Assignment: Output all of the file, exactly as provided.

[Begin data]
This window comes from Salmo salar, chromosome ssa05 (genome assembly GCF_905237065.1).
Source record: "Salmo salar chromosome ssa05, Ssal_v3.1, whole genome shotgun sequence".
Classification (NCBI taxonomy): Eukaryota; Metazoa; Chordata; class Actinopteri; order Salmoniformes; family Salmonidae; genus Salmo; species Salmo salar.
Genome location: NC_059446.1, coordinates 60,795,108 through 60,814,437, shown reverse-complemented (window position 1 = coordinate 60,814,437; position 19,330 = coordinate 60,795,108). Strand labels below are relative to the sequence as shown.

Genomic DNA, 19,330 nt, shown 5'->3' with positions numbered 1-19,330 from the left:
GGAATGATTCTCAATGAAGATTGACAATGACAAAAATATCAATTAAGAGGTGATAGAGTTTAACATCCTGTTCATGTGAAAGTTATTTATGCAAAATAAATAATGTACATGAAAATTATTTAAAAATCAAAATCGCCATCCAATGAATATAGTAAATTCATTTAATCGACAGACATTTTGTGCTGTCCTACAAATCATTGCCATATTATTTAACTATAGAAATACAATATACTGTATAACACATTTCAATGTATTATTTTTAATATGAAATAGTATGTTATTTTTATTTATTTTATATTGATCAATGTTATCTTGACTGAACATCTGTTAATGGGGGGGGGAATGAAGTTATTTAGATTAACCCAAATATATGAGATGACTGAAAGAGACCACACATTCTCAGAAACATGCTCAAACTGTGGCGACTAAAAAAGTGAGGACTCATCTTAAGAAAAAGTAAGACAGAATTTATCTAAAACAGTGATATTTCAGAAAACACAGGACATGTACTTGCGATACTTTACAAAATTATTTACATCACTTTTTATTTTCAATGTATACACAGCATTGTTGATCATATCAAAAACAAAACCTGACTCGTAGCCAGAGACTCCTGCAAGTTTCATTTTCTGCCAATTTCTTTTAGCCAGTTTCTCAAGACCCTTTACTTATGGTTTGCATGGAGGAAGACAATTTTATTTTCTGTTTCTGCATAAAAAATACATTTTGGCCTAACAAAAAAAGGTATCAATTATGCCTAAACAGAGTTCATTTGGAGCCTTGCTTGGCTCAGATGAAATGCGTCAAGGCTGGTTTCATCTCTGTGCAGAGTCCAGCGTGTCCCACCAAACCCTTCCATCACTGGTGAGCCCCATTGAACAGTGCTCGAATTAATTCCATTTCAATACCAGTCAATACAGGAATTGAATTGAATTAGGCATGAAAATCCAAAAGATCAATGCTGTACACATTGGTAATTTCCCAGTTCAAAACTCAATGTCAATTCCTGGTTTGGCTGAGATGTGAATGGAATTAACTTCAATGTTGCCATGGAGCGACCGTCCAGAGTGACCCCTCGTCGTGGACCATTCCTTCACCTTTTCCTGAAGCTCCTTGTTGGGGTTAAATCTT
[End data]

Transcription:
This window comes from Salmo salar, chromosome ssa05 (genome assembly GCF_905237065.1).
Source record: "Salmo salar chromosome ssa05, Ssal_v3.1, whole genome shotgun sequence".
Classification (NCBI taxonomy): Eukaryota; Metazoa; Chordata; class Actinopteri; order Salmoniformes; family Salmonidae; genus Salmo; species Salmo salar.
Genome location: NC_059446.1, coordinates 60,795,108 through 60,814,437, shown reverse-complemented (window position 1 = coordinate 60,814,437; position 19,330 = coordinate 60,795,108). Strand labels below are relative to the sequence as shown.

Genomic DNA, 19,330 nt, shown 5'->3' with positions numbered 1-19,330 from the left:
GGAATGATTCTCAATGAAGATTGACAATGACAAAAATATCAATTAAGAGGTGATAGAGTTTAACATCCTGTTCATGTGAAAGTTATTTATGCAAAATAAATAATGTACATGAAAATTATTTAAAAATCAAAATCGCCATCCAATGAATATAGTAAATTCATTTAATCGACAGACATTTTGTGCTGTCCTACAAATCATTGCCATATTATTTAACTATAGAAATACAATATACTGTATAACACATTTCAATGTATTATTTTTAATATGAAATAGTATGTTATTTTTATTTATTTTATATTGATCAATGTTATCTTGACTGAACATCTGTTAATGGGGGGGGGAATGAAGTTATTTAGATTAACCCAAATATATGAGATGACTGAAAGAGACCACACATTCTCAGAAACATGCTCAAACTGTGGCGACTAAAAAAGTGAGGACTCATCTTAAGAAAAAGTAAGACAGAATTTATCTAAAACAGTGATATTTCAGAAAACACAGGACATGTACTTGCGATACTTTACAAAATTATTTACATCACTTTTTATTTTCAATGTATACACAGCATTGTTGATCATATCAAAAACAAAACCTGACTCGTAGCCAGAGACTCCTGCAAGTTTCATTTTCTGCCAATTTCTTTTAGCCAGTTTCTCAAGACCCTTTACTTATGGTTTGCATGGAGGAAGACAATTTTATTTTCTGTTTCTGCATAAAAAATACATTTTGGCCTAACAAAAAAAGGTATCAATTATGCCTAAACAGAGTTCATTTGGAGCCTTGCTTGGCTCAGATGAAATGCGTCAAGGCTGGTTTCATCTCTGTGCAGAGTCCAGCGTGTCCCACCAAACCCTTCCATCACTGGTGAGCCCCATTGAACAGTGCTCGAATTAATTCCATTTCAATACCAGTCAATACAGGAATTGAATTGAATTAGGCATGAAAATCCAAAAGATCAATGCTGTACACATTGGTAATTTCCCAGTTCAAAACTCAATGTCAATTCCTGGTTTGGCTGAGATGTGAATGGAATTAACTTCAATGTTGCCATGGAGCGACCGTCCAGAGTGACCCCTCGTCGTGGACCATTCCTTCACCTTTTCCTGAAGCTCCTTGTTGGGGTTAAATCTT